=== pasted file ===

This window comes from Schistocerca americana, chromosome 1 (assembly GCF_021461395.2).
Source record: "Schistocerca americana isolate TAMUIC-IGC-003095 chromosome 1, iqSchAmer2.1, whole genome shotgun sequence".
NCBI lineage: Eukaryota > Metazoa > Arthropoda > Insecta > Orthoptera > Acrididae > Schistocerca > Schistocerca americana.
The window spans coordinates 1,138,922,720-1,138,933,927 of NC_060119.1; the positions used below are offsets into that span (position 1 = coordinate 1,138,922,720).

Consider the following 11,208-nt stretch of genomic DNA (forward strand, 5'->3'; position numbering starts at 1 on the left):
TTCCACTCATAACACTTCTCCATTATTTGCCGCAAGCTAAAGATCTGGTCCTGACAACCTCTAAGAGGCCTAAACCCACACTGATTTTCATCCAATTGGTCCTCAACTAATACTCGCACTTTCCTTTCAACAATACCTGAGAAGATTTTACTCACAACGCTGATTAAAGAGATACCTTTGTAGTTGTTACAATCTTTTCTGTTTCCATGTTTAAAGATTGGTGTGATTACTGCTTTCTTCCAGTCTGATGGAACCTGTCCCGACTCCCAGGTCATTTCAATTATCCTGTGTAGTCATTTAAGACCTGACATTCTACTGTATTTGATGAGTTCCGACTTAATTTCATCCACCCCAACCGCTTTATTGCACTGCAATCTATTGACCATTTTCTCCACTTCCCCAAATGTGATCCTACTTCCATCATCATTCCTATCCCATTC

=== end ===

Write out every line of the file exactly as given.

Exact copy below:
This window comes from Schistocerca americana, chromosome 1 (assembly GCF_021461395.2).
Source record: "Schistocerca americana isolate TAMUIC-IGC-003095 chromosome 1, iqSchAmer2.1, whole genome shotgun sequence".
NCBI lineage: Eukaryota > Metazoa > Arthropoda > Insecta > Orthoptera > Acrididae > Schistocerca > Schistocerca americana.
The window spans coordinates 1,138,922,720-1,138,933,927 of NC_060119.1; the positions used below are offsets into that span (position 1 = coordinate 1,138,922,720).

Consider the following 11,208-nt stretch of genomic DNA (forward strand, 5'->3'; position numbering starts at 1 on the left):
TTCCACTCATAACACTTCTCCATTATTTGCCGCAAGCTAAAGATCTGGTCCTGACAACCTCTAAGAGGCCTAAACCCACACTGATTTTCATCCAATTGGTCCTCAACTAATACTCGCACTTTCCTTTCAACAATACCTGAGAAGATTTTACTCACAACGCTGATTAAAGAGATACCTTTGTAGTTGTTACAATCTTTTCTGTTTCCATGTTTAAAGATTGGTGTGATTACTGCTTTCTTCCAGTCTGATGGAACCTGTCCCGACTCCCAGGTCATTTCAATTATCCTGTGTAGTCATTTAAGACCTGACATTCTACTGTATTTGATGAGTTCCGACTTAATTTCATCCACCCCAACCGCTTTATTGCACTGCAATCTATTGACCATTTTCTCCACTTCCCCAAATGTGATCCTACTTCCATCATCATTCCTATCCCATTC